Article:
If the Patriots can string together long scoring drives using short and intermediate passes on offense and get the Eagles into third-and-long situations consistently on defense then we could have the first back-to-back Super Bowl champion in 13 years.

How the Eagles Win:

The Eagles season has been defined by overcoming adversity. They have proven time and time against that they are an elite team despite the injuries that have plagued them this season. They lost Pro-Bowl tackle Jason Peters, top pass rusher Jordan Hicks, and worst of all, second-year quarterback Carson Wentz, who was having an MVP-worthy season himself before tearing his ACL in a week 14 win against the Rams.

Despite the injuries, the Eagles have found ways to win. You can chalk this up to their coaching staff led by second-year head coach Doug Pederson. His offensive design has been impeccable all season, giving the Eagles the third-best scoring offense. Nick Foles will lead the offense after a lights-out performance against the league’s best defense in the NFC championship game.

The secret to beating the Patriots isn’t very secret. To beat them you have to have consistent pressure generated from the interior of the line of scrimmage. This is to collapse the pocket and prevent Brady from stepping up and making throws down the field.

It worked for the Giants in Super Bowls 42 and 46 and we nearly saw it work for the Jaguars in the AFC title game. The problem is, late in the game, the defense is usually worn out so it becomes increasingly difficult to get a consistent pass rush.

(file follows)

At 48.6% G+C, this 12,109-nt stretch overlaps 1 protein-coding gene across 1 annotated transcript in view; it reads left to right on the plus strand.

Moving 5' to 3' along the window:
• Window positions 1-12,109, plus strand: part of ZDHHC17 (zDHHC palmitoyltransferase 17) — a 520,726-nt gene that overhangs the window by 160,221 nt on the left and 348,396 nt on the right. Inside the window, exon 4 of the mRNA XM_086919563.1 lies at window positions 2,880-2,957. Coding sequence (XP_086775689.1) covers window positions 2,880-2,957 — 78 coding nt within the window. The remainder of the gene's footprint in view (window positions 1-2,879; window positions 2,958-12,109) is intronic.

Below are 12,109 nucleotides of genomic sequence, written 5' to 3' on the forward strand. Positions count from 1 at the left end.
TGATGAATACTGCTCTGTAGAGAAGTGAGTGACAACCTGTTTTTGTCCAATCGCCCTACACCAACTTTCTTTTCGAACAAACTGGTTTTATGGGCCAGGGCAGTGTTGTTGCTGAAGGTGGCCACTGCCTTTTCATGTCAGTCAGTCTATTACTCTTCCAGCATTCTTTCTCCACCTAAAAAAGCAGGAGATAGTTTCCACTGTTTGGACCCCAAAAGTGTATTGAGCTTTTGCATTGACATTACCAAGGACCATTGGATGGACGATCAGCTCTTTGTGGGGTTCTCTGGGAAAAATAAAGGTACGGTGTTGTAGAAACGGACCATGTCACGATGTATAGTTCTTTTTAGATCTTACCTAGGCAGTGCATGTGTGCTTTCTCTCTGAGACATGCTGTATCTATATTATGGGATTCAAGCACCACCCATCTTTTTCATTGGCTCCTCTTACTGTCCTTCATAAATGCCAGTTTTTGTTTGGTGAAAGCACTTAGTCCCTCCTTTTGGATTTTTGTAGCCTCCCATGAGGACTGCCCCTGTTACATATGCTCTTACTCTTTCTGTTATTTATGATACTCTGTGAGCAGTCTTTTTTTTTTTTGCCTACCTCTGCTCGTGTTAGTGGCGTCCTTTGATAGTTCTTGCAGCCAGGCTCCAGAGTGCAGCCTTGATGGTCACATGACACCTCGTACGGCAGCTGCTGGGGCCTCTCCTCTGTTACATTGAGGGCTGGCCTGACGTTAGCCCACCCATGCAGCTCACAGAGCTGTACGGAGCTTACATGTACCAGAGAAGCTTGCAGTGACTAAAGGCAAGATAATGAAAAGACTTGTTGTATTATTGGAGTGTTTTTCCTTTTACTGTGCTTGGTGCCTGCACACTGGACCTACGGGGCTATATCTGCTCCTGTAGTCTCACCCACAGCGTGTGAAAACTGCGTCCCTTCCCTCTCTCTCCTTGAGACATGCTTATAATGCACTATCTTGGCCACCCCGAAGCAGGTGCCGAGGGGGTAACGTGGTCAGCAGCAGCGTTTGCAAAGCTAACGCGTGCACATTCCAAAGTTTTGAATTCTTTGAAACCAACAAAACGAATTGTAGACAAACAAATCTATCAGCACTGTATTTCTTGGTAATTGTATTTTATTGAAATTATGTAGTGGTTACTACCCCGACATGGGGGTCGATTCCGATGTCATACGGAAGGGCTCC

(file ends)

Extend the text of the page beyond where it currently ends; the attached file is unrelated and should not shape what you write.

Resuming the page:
With star defensive tackle Fletcher Cox leading the front four and a myriad of pass rushers who can fill in for one another, the Eagles not only have one of the most talented pass rushes in the league, they have one of the deepest as well.

“It’s a lot more than four. I wish it was four. It’s about eight, nine,” said Belichick in a press conference.

Watch the front four give Brady plenty of trouble as well as lock up the Pats’ running game on Sunday.

On offense, the Eagles have to keep the ball out of Brady’s hands and keep their defense off of the field. In order to do this they have to utilize their run offense, spearheaded by bruising ex-Patriot Legarrette Blount and explosive midseason acquisition Jay Ajayi. The two will be running behind one of the more dominant offensive lines in the league. They were recently ranked number one on Pro Football Focus’ best offensive lines in the league.

A consistent run game can keep the Pats defense guessing and can open up the passing attack as well. Though this is Foles’ first Super Bowl start, he has demonstrated he can deliver in big moments.

So if the Eagles can control the line of scrimmage, win time of possession, and consistently hound Brady when he drops back to pass, they could be holding their first Lombardi trophy on Sunday.

This Super Bowl doesn’t have an underdog. While New England has been here before, Philadelphia is poised and hungry to win it’s first title. Expect a good one and enjoy the game (and the dip). Kickoff is at 3:30 PST so don’t be late.